will probably remain at heightened risk, though hopefully the number of
such cases will diminish." She added that a small percentage of people
infected during the pandemic, including young and healthy people, developed
a form of severe viral pneumonia that is not usually seen during seasonal
epidemics. "It is not known whether this pattern will change during the
post-pandemic period, further emphasizing the need for vigilance," she said.

Chan reflected that the world was helped by "pure good luck" in this
pandemic: "The virus did not mutate during the pandemic to a more lethal
form. Widespread resistance to oseltamivir did not develop. The vaccine
proved to be a good match with circulating viruses and showed an excellent
safety profile."

Some critics, particularly in Europe, have accused WHO of exaggerating the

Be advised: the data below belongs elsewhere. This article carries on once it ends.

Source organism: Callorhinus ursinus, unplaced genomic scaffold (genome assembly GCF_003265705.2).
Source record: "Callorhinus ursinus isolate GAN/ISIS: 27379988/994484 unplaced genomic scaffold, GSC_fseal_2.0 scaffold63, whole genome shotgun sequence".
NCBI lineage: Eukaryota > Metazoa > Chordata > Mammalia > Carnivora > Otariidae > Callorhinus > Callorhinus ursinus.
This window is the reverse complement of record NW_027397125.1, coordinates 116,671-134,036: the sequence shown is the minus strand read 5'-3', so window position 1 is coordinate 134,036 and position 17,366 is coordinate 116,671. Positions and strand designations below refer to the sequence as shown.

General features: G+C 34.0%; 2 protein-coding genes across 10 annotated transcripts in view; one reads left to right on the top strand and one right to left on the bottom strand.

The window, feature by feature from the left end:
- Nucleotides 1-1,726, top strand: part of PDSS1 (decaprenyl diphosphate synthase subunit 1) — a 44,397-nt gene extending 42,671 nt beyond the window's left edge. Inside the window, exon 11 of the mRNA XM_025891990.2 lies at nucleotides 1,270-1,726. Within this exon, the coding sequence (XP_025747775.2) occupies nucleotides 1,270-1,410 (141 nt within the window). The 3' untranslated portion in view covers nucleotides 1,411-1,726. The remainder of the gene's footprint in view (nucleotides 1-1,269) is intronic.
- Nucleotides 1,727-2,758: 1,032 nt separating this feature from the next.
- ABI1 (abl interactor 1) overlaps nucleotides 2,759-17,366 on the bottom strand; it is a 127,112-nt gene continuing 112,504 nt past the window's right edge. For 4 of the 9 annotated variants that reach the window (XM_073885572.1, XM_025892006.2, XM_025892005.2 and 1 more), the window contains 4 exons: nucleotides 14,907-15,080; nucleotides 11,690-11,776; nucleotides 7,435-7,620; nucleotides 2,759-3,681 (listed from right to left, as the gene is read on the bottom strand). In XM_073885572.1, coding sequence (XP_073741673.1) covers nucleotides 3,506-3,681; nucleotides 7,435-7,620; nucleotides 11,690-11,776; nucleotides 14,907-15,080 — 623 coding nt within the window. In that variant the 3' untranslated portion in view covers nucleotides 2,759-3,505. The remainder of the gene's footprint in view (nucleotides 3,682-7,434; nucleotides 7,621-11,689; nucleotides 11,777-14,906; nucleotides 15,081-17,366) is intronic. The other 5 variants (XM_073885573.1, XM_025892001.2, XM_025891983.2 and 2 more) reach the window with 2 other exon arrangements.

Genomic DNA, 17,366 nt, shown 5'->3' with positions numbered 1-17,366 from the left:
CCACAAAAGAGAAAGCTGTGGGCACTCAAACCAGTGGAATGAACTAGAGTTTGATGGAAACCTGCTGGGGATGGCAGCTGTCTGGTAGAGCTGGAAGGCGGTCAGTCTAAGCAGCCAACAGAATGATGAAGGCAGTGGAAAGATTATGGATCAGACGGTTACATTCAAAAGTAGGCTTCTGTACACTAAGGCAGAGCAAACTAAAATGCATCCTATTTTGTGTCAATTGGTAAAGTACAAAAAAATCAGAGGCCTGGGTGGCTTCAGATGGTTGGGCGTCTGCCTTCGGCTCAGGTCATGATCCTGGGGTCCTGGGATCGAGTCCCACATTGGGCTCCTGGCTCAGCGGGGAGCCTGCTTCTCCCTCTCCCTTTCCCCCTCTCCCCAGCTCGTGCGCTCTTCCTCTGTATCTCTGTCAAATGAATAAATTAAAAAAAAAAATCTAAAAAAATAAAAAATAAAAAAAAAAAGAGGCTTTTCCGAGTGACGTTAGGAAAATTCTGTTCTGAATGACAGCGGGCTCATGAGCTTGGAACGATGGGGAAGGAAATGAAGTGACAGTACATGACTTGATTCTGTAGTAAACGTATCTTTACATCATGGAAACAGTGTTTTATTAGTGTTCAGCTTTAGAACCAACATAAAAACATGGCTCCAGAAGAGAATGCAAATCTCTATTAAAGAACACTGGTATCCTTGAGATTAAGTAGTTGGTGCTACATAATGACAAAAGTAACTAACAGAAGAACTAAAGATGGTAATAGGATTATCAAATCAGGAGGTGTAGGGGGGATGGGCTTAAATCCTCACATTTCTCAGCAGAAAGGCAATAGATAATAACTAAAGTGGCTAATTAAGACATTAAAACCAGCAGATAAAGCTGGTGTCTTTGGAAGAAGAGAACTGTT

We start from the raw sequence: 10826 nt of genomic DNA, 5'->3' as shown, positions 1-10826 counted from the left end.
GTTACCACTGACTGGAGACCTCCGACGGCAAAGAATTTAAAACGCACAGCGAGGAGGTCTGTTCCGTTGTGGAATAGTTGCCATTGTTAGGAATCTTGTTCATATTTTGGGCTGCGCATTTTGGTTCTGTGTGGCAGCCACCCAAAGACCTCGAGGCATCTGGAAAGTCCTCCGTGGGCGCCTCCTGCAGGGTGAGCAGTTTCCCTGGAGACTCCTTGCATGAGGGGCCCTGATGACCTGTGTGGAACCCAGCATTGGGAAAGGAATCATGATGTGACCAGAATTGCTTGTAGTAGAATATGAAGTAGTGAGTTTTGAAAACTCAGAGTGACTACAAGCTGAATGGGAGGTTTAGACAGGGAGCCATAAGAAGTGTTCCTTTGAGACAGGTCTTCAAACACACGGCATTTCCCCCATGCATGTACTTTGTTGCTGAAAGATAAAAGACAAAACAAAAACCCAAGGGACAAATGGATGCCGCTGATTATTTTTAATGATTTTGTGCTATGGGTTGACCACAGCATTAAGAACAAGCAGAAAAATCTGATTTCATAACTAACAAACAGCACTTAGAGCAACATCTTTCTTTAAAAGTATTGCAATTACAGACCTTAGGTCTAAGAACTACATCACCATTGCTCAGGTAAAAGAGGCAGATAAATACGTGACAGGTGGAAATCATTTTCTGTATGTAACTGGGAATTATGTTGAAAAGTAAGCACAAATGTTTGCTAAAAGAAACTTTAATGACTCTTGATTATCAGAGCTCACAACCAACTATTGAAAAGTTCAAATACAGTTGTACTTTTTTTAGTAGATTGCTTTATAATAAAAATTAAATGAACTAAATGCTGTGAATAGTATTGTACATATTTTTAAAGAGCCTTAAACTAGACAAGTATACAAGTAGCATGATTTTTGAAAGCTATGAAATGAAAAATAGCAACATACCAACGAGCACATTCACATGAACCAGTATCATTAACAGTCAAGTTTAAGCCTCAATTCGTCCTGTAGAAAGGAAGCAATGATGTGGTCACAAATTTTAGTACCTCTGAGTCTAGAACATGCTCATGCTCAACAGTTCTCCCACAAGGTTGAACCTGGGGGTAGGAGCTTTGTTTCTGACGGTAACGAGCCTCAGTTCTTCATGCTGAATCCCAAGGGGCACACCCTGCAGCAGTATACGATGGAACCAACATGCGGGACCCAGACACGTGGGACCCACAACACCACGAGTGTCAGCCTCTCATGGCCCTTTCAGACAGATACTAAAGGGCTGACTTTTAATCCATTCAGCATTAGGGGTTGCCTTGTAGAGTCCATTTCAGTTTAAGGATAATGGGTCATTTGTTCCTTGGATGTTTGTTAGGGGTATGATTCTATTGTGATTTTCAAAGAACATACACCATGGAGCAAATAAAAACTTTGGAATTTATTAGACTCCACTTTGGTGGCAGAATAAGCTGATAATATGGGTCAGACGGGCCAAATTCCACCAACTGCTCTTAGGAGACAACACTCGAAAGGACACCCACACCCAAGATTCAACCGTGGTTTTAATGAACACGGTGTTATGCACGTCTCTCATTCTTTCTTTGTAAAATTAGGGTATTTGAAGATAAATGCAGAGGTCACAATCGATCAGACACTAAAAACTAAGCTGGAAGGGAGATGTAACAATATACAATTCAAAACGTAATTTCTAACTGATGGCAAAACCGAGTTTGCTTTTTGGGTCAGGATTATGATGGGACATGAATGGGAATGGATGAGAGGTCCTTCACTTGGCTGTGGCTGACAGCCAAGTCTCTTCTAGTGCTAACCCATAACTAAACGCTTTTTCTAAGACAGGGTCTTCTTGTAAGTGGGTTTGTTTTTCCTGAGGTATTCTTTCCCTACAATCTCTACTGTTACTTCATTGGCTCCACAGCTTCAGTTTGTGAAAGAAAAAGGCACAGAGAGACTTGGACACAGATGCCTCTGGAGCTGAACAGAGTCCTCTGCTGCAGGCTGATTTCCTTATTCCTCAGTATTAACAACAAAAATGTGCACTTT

pandemic threat, with some arguing that the agency was improperly
influenced by profit-hungry pharmaceutical companies. As she has
previously, Chan today defended WHO's record, but also acknowledged that it
has learned some lessons from the episode, particularly concerning
communication and flexibility.

Margaret Chan's statement can be viewed at

[byline: Robert Roos]

communicated by:

[Presumably this strain of influenza A (H1N1) will no longer be designated
'influenza pandemic (H1N1) virus'? We trust that it is appropriate now to
cut this thread. - Mod.CP]

[see also:
Influenza pandemic (H1N1) (63): WHO update 112 20100807.2680
Influenza pandemic (H1N1) (62): human adaptation 20100806.2671
Influenza pandemic (H1N1) (61): seasonal strain replacement 200920100805.2648
Influenza pandemic (H1N1) (60): New Zealand (WA) 20100804.2632
Influenza pandemic (H1N1) (50): WHO update 108 20100710.2311
Influenza pandemic (H1N1) (40): WHO update 104 20100612.1970
Influenza pandemic (H1N1) (30): WHO update 20100417.1250
Influenza pandemic (H1N1) (20): China, update 20100303.0702
Influenza pandemic (H1N1) (10): PAHO update 20100121.0240
Influenza pandemic (H1N1) (01): China, 2009 20100105.0040]